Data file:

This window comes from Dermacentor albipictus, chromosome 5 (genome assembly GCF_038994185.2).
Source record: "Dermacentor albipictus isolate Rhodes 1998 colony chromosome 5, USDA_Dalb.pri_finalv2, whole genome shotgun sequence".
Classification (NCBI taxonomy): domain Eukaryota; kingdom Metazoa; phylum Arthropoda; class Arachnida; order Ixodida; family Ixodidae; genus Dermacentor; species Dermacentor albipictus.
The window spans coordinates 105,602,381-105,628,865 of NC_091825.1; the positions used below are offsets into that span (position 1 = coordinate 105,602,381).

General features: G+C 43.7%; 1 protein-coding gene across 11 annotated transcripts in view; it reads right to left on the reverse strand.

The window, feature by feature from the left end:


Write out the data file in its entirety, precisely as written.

This window comes from Dermacentor albipictus, chromosome 5 (genome assembly GCF_038994185.2).
Source record: "Dermacentor albipictus isolate Rhodes 1998 colony chromosome 5, USDA_Dalb.pri_finalv2, whole genome shotgun sequence".
Classification (NCBI taxonomy): domain Eukaryota; kingdom Metazoa; phylum Arthropoda; class Arachnida; order Ixodida; family Ixodidae; genus Dermacentor; species Dermacentor albipictus.
The window spans coordinates 105,602,381-105,628,865 of NC_091825.1; the positions used below are offsets into that span (position 1 = coordinate 105,602,381).

General features: G+C 43.7%; 1 protein-coding gene across 11 annotated transcripts in view; it reads right to left on the reverse strand.

The window, feature by feature from the left end: